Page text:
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Inclusive Human Intention Prediction with Wearable Sensors: Machine Learning Techniques for the Reaching Task Use Case
1 , * 1 , 2 , 2 , 1
1  University of Brescia
2  Institut Systèmes Intelligents et de Robotique (ISIR), Sorbonne Université



Predicting human intentions is a challenging task, which is gaining importance as well as collaborative robots (cobots) use and human-robot interaction, in several contexts, like industrial and clinical. The use of wearable sensors allows gathering data reducing instrumental or motion constraints, whereas machine learning techniques (MLT) can face the limit of small data amounts typical of these contexts. This study aims to compare MLT performance for the subject intention prediction in the illustrative scenario of a reaching movement, using three-dimensional position data gathered from wearable electromagnetic sensors.


Nine subjects (4 males; mean age: 51[years], range [29;71]) were recruited and asked to perform 3 repetitions of a sitting reaching movement for combinations of direction (left, center, right), quote (high, low), and distance (proximal, distal) [1], touching the goal and returning. An electromagnetic tracking system (Polhemus Fastrak) was used, with four sensors placed on acromion, upper third of humerus, wrist dorsum and manubrium. Data were elaborated in MATLAB environment to predict the goal position using only the information coming from a first sample of the acquired data. Linear Discriminant Analysis (LDA) and Random Forest (RF) algorithms were implemented, testing several sample dimensions.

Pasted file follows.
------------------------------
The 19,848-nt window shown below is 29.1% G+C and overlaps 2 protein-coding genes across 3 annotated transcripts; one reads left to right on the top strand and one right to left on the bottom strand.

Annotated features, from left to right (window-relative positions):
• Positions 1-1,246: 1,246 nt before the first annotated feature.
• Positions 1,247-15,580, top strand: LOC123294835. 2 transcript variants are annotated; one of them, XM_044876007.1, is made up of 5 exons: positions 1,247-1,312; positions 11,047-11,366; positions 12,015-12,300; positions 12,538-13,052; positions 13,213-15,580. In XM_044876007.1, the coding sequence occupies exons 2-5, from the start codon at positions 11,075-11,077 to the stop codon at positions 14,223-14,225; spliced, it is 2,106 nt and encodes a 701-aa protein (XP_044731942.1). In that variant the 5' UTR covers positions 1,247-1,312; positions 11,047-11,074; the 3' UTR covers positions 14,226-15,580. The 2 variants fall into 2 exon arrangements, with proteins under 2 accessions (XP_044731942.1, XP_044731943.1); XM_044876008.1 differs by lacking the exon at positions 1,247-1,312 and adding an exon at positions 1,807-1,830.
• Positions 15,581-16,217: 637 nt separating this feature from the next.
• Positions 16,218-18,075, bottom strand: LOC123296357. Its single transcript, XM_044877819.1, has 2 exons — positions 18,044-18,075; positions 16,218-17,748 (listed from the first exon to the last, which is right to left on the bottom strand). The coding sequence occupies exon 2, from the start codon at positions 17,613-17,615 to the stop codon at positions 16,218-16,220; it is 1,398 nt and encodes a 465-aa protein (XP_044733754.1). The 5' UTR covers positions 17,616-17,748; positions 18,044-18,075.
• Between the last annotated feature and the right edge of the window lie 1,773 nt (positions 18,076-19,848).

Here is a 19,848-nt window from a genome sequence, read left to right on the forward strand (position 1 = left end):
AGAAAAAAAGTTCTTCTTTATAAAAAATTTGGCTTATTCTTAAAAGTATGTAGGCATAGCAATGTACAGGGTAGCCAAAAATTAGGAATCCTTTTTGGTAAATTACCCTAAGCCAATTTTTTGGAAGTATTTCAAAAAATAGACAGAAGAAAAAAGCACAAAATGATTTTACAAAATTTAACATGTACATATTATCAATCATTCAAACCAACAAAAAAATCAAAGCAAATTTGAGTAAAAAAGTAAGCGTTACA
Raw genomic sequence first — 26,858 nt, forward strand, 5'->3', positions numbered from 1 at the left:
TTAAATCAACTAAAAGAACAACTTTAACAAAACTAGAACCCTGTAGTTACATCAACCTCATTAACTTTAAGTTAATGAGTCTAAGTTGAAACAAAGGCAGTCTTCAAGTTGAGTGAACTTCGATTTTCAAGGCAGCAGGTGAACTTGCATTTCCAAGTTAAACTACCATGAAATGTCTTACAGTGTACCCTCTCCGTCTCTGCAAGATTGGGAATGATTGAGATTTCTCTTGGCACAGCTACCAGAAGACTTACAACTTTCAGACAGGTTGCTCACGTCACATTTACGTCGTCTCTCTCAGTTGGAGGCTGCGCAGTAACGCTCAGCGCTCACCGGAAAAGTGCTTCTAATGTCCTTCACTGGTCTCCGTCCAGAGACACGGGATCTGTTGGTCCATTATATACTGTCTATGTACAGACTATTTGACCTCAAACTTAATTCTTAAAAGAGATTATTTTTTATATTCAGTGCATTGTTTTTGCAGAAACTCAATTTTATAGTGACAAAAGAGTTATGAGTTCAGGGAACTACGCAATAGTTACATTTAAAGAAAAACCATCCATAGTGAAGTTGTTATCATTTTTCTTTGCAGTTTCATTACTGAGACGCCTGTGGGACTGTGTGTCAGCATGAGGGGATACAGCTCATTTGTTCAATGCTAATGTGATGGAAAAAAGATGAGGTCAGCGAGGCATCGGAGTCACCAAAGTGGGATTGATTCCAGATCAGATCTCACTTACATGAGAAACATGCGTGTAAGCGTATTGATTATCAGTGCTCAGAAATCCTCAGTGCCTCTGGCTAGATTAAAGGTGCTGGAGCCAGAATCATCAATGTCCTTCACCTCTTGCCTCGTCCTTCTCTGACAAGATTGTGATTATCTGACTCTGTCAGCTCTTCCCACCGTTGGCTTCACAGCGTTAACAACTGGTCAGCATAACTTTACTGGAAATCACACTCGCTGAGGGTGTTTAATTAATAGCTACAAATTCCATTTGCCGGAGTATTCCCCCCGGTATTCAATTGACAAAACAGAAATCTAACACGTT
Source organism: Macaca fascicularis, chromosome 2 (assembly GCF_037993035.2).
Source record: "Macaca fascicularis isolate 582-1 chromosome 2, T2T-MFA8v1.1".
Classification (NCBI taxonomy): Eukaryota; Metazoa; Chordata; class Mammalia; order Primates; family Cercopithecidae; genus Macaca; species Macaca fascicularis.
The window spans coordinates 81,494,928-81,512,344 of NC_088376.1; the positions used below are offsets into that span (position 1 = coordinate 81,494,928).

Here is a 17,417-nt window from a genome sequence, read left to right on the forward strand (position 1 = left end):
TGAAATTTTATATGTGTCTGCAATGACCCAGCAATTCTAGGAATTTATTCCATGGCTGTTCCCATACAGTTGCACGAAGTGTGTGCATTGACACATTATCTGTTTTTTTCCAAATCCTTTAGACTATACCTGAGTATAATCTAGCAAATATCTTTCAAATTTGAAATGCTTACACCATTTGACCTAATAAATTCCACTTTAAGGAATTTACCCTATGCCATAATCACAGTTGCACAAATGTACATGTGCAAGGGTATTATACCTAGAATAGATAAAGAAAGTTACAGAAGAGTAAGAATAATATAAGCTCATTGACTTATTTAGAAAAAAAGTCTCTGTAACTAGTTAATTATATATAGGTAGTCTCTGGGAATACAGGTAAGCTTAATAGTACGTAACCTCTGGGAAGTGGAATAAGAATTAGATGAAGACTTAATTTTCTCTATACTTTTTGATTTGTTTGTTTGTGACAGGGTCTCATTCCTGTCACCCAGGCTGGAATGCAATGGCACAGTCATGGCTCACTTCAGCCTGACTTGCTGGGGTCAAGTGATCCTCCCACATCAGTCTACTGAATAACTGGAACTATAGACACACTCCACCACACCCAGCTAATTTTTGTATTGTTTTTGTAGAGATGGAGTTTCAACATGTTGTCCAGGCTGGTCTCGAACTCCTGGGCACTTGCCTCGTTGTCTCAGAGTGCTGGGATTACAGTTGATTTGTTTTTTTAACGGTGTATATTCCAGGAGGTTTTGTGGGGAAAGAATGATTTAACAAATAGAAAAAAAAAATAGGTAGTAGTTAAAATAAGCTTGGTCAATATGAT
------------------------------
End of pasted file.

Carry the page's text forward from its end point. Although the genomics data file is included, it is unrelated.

LDA and RF prediction accuracy is computed and compared with respect to the data sample dimension. Considering a sample equal to 1/10 of the total movement (average time length t: 0.27[s]), LDA presents an accuracy of 81% (Standard Deviation SD 0.044), and RF of 73% (SD 0.012). Increasing the sample at 1/7 (t: 0.37[s]), accuracy rises at 89% (SD 0.034) with LDA and 83% (SD 0.011) with RF.


Both algorithms achieved good accuracy, which improves as the sample dimension increases. LDA presents better results. Both MLT give encouraging results and could be exploited in a collaborative scenario.


[1] J. V. G. Robertson et al. (2012), “Influence of the side of brain damage on postural upper-limb control including the scapula in stroke patients”.

Keywords: human intention prediction; wearable sensors; machine learning; reaching movement